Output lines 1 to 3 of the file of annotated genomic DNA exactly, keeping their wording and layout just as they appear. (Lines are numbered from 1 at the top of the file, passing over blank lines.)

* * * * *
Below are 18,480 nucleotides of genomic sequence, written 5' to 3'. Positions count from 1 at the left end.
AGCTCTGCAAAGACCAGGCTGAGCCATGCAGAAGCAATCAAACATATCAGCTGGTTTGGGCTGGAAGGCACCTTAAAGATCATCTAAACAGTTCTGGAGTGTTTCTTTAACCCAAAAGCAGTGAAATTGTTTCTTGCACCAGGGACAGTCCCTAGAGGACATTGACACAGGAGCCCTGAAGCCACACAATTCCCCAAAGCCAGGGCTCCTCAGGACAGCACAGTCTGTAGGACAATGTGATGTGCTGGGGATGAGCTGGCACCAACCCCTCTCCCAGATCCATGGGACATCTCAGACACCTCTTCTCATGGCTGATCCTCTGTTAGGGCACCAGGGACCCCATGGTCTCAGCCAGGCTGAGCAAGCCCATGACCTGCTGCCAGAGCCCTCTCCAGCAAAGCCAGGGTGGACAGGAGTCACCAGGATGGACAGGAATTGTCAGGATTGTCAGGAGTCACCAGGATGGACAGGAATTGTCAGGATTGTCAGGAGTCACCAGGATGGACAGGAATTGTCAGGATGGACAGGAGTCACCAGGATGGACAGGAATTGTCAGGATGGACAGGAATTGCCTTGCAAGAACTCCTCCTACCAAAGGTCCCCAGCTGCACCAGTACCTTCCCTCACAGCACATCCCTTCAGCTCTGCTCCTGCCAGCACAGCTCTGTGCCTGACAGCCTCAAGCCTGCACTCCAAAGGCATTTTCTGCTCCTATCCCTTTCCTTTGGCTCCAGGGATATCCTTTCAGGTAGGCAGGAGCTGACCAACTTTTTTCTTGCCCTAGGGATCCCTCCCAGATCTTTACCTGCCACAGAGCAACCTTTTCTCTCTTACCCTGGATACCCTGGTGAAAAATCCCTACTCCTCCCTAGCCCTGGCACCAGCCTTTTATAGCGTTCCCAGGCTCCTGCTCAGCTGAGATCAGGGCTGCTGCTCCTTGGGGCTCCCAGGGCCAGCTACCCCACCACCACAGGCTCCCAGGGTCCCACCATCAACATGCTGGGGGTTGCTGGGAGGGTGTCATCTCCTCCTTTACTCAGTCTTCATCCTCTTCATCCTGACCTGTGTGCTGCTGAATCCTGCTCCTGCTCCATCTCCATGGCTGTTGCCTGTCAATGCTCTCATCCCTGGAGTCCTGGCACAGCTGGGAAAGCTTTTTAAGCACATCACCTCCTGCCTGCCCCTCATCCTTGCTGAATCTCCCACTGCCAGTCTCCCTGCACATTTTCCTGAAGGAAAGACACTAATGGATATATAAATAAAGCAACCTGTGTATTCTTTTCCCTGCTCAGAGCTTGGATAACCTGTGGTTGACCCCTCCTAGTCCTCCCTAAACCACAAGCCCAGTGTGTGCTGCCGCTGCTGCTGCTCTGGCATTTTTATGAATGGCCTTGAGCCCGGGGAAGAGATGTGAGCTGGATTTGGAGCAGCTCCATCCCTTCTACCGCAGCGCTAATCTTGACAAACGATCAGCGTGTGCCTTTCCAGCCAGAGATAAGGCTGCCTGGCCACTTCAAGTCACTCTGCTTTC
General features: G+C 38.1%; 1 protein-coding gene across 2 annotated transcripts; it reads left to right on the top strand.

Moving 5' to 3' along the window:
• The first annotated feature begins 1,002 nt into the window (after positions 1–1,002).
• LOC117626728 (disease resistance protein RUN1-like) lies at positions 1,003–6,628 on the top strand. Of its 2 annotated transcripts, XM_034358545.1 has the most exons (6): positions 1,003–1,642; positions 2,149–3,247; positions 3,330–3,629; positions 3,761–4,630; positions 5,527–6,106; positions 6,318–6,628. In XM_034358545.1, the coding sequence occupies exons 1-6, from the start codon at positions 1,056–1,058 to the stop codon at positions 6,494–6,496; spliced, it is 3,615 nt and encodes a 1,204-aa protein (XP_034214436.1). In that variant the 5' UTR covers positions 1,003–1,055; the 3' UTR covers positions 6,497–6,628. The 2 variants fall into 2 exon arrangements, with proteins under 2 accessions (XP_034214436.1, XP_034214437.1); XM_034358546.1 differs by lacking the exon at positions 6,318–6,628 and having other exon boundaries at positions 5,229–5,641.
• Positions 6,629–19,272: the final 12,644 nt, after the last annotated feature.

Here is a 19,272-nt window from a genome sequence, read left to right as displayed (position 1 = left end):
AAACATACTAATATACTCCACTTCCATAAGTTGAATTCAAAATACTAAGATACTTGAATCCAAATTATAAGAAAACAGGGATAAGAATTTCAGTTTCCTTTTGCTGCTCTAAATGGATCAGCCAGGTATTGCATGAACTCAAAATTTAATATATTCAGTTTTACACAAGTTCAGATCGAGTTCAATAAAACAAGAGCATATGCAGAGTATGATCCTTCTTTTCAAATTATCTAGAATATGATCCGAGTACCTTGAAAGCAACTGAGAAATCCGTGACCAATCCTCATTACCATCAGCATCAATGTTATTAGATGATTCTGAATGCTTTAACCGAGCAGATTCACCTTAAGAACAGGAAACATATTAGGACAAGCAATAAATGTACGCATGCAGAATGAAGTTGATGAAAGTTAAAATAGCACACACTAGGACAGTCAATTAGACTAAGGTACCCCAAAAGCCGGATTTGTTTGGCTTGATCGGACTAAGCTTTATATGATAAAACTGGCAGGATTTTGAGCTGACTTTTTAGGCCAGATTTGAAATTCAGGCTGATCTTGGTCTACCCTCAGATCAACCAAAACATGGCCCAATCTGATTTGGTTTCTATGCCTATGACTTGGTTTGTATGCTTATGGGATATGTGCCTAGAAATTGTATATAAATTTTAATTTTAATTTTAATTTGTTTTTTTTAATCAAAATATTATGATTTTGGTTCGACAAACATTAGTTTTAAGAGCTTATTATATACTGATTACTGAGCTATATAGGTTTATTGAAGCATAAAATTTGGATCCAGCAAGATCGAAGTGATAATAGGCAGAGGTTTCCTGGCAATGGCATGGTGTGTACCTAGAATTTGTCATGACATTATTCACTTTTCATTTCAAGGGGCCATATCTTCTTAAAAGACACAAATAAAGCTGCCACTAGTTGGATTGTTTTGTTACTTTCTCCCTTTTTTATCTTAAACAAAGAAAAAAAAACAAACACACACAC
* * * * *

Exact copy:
Below are 18,480 nucleotides of genomic sequence, written 5' to 3'. Positions count from 1 at the left end.
AGCTCTGCAAAGACCAGGCTGAGCCATGCAGAAGCAATCAAACATATCAGCTGGTTTGGGCTGGAAGGCACCTTAAAGATCATCTAAACAGTTCTGGAGTGTTTCTTTAACCCAAAAGCAGTGAAATTGTTTCTTGCACCAGGGACAGTCCCTAGAGGACATTGACACAGGAGCCCTGAAGCCACACAATTCCCCAAAGCCAGGGCTCCTCAGGACAGCACAGTCTGTAGGACAATGTGATGTGCTGGGGATGAGCTGGCACCAACCCCTCTCCCAGATCCATGGGACATCTCAGACACCTCTTCTCATGGCTGATCCTCTGTTAGGGCACCAGGGACCCCATGGTCTCAGCCAGGCTGAGCAAGCCCATGACCTGCTGCCAGAGCCCTCTCCAGCAAAGCCAGGGTGGACAGGAGTCACCAGGATGGACAGGAATTGTCAGGATTGTCAGGAGTCACCAGGATGGACAGGAATTGTCAGGATTGTCAGGAGTCACCAGGATGGACAGGAATTGTCAGGATGGACAGGAGTCACCAGGATGGACAGGAATTGTCAGGATGGACAGGAATTGCCTTGCAAGAACTCCTCCTACCAAAGGTCCCCAGCTGCACCAGTACCTTCCCTCACAGCACATCCCTTCAGCTCTGCTCCTGCCAGCACAGCTCTGTGCCTGACAGCCTCAAGCCTGCACTCCAAAGGCATTTTCTGCTCCTATCCCTTTCCTTTGGCTCCAGGGATATCCTTTCAGGTAGGCAGGAGCTGACCAACTTTTTTCTTGCCCTAGGGATCCCTCCCAGATCTTTACCTGCCACAGAGCAACCTTTTCTCTCTTACCCTGGATACCCTGGTGAAAAATCCCTACTCCTCCCTAGCCCTGGCACCAGCCTTTTATAGCGTTCCCAGGCTCCTGCTCAGCTGAGATCAGGGCTGCTGCTCCTTGGGGCTCCCAGGGCCAGCTACCCCACCACCACAGGCTCCCAGGGTCCCACCATCAACATGCTGGGGGTTGCTGGGAGGGTGTCATCTCCTCCTTTACTCAGTCTTCATCCTCTTCATCCTGACCTGTGTGCTGCTGAATCCTGCTCCTGCTCCATCTCCATGGCTGTTGCCTGTCAATGCTCTCATCCCTGGAGTCCTGGCACAGCTGGGAAAGCTTTTTAAGCACATCACCTCCTGCCTGCCCCTCATCCTTGCTGAATCTCCCACTGCCAGTCTCCCTGCACATTTTCCTGAAGGAAAGACACTAATGGATATATAAATAAAGCAACCTGTGTATTCTTTTCCCTGCTCAGAGCTTGGATAACCTGTGGTTGACCCCTCCTAGTCCTCCCTAAACCACAAGCCCAGTGTGTGCTGCCGCTGCTGCTGCTCTGGCATTTTTATGAATGGCCTTGAGCCCGGGGAAGAGATGTGAGCTGGATTTGGAGCAGCTCCATCCCTTCTACCGCAGCGCTAATCTTGACAAACGATCAGCGTGTGCCTTTCCAGCCAGAGATAAGGCTGCCTGGCCACTTCAAGTCACTCTGCTTTC
General features: G+C 38.1%; 1 protein-coding gene across 2 annotated transcripts; it reads left to right on the top strand.